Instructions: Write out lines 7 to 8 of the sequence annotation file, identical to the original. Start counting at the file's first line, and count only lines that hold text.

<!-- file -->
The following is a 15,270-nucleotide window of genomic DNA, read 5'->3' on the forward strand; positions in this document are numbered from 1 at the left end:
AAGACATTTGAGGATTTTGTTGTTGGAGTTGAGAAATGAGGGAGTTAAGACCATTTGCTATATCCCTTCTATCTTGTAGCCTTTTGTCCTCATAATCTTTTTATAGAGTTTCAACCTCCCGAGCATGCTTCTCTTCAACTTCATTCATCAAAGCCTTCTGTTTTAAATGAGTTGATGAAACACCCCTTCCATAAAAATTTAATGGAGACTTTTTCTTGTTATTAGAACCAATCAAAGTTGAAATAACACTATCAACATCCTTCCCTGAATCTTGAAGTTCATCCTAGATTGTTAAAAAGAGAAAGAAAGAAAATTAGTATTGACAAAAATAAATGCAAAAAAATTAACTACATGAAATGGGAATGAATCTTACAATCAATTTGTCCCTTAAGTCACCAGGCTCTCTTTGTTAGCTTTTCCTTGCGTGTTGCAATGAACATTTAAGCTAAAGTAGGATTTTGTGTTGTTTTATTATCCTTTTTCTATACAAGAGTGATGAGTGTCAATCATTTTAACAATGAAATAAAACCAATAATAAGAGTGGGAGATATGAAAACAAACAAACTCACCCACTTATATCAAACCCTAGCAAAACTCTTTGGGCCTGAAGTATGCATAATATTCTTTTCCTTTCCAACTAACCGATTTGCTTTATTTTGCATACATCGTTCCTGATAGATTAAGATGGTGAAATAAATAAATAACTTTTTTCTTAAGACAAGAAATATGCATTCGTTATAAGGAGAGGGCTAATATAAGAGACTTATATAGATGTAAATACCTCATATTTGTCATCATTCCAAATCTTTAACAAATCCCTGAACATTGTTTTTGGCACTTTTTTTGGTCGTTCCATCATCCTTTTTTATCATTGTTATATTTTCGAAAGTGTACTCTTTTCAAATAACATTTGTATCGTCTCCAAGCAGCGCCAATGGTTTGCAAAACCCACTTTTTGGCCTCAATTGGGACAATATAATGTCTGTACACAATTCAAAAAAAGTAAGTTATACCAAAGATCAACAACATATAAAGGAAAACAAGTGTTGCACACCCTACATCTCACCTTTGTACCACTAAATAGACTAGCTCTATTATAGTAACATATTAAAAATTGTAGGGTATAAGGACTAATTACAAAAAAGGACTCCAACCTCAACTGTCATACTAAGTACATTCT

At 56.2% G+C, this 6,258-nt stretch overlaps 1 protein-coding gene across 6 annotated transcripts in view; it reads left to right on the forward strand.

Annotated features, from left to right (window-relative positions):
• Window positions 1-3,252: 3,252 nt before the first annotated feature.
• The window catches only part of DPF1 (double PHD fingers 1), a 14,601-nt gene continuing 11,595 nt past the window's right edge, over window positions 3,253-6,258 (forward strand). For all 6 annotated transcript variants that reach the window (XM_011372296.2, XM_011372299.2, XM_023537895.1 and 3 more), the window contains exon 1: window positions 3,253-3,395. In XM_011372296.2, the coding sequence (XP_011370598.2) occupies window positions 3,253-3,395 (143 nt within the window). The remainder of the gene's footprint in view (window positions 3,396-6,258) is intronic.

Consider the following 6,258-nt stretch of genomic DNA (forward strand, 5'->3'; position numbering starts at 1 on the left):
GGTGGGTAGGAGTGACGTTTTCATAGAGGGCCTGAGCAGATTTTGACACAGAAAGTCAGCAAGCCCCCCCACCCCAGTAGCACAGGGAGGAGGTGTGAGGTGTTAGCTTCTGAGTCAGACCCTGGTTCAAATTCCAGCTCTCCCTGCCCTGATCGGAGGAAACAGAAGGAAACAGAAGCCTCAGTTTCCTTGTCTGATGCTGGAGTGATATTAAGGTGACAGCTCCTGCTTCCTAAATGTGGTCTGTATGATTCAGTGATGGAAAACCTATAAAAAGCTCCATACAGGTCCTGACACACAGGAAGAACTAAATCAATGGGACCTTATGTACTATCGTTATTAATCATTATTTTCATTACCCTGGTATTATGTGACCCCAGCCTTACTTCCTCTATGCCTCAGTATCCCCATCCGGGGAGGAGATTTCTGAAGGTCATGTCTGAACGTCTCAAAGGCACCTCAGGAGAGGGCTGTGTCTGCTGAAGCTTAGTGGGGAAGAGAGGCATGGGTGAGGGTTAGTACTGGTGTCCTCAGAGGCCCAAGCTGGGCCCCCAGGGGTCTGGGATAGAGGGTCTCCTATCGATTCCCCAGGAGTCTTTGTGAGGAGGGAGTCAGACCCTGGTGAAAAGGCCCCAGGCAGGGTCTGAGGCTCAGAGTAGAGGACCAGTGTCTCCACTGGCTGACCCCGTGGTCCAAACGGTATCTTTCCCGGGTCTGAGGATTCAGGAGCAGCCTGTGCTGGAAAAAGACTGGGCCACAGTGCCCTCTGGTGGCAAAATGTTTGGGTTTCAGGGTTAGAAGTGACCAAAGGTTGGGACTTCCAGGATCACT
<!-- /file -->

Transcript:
Consider the following 6,258-nt stretch of genomic DNA (forward strand, 5'->3'; position numbering starts at 1 on the left):
GGTGGGTAGGAGTGACGTTTTCATAGAGGGCCTGAGCAGATTTTGACACAGAAAGTCAGCAAGCCCCCCCACCCCAGTAGCACAGGGAGGAGGTGTGAGGTGTTAGCTTCTGAGTCAGACCCTGGTTCAAATTCCAGCTCTCCCTGCCCTGATCGGAGGAAACAGAAGGAAACAGAAGCCTCAGTTTCCTTGTCTGATGCTGGAGTGATATTAAGGTGACAGCTCCTGCTTCCTAAATGTGGTCTGTATGATTCAGTGATGGAAAACCTATAAAAAGCTCCATACAGGTCCTGACACACAGGAAGAACTAAATCAATGGGACCTTATGTACTATCGTTATTAATCATTATTTTCATTACCCTGGTATTATGTGACCCCAGCCTTACTTCCTCTATGCCTCAGTATCCCCATCCGGGGAGGAGATTTCTGAAGGTCATGTCTGAACGTCTCAAAGGCACCTCAGGAGAGGGCTGTGTCTGCTGAAGCTTAGTGGGGAAGAGAGGCATGGGTGAGGGTTAGTACTGGTGTCCTCAGAGGCCCAAGCTGGGCCCCCAGGGGTCTGGGATAGAGGGTCTCCTATCGATTCCCCAGGAGTCTTTGTGAGGAGGGAGTCAGACCCTGGTGAAAAGGCCCCAGGCAGGGTCTGAGGCTCAGAGTAGAGGACCAGTGTCTCCACTGGCTGACCCCGTGGTCCAAACGGTATCTTTCCCGGGTCTGAGGATTCAGGAGCAGCCTGTGCTGGAAAAAGACTGGGCCACAGTGCCCTCTGGTGGCAAAATGTTTGGGTTTCAGGGTTAGAAGTGACCAAAGGTTGGGACTTCCAGGATCACT